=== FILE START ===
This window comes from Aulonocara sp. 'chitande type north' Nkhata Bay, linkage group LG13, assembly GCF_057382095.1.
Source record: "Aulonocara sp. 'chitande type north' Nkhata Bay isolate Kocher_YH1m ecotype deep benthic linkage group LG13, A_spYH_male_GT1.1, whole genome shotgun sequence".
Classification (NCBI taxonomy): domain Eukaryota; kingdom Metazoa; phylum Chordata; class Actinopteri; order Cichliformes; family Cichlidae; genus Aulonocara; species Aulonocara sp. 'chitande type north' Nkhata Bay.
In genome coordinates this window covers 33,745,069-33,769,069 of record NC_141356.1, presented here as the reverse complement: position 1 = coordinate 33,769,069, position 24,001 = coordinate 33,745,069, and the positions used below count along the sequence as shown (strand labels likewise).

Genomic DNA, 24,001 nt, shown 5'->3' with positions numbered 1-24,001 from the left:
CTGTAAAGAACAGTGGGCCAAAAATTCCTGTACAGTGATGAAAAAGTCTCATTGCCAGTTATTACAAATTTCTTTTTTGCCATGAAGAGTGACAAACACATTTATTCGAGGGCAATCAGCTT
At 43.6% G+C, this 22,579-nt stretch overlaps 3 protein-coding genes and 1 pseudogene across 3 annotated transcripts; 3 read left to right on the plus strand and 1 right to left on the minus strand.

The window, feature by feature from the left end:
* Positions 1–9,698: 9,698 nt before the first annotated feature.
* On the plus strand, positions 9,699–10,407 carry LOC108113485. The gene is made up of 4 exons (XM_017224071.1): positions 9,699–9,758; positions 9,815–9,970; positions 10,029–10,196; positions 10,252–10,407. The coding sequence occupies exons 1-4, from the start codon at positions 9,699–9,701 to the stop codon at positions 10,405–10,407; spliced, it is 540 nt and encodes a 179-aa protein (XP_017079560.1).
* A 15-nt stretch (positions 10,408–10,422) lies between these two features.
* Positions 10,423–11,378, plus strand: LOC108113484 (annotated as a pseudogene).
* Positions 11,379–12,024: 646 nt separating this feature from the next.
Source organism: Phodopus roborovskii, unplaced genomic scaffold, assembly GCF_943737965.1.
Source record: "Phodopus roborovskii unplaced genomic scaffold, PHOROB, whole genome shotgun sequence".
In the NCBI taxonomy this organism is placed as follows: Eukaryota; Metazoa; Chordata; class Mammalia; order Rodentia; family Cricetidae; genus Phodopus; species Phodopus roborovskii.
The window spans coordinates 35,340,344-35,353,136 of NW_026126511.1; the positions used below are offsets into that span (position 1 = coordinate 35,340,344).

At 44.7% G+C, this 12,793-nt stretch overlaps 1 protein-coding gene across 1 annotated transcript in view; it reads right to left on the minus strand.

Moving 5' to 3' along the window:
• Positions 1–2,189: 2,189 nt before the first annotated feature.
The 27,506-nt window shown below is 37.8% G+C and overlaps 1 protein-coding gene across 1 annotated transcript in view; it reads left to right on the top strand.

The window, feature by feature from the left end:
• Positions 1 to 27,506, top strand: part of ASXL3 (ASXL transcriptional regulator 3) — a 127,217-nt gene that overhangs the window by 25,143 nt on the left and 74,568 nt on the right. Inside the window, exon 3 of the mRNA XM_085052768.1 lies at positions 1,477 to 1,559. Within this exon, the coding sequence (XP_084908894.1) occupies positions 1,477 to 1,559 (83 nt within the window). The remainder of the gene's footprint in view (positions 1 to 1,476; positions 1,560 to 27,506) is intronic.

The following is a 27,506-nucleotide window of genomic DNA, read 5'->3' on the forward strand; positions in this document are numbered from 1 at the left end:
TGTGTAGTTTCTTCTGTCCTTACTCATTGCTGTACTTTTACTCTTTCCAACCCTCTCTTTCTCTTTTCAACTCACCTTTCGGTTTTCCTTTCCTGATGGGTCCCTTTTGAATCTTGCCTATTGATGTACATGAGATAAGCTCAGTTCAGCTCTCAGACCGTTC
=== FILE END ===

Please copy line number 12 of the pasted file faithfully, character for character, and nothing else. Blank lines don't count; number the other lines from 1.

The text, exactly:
* Positions 10,423–11,378, plus strand: LOC108113484 (annotated as a pseudogene).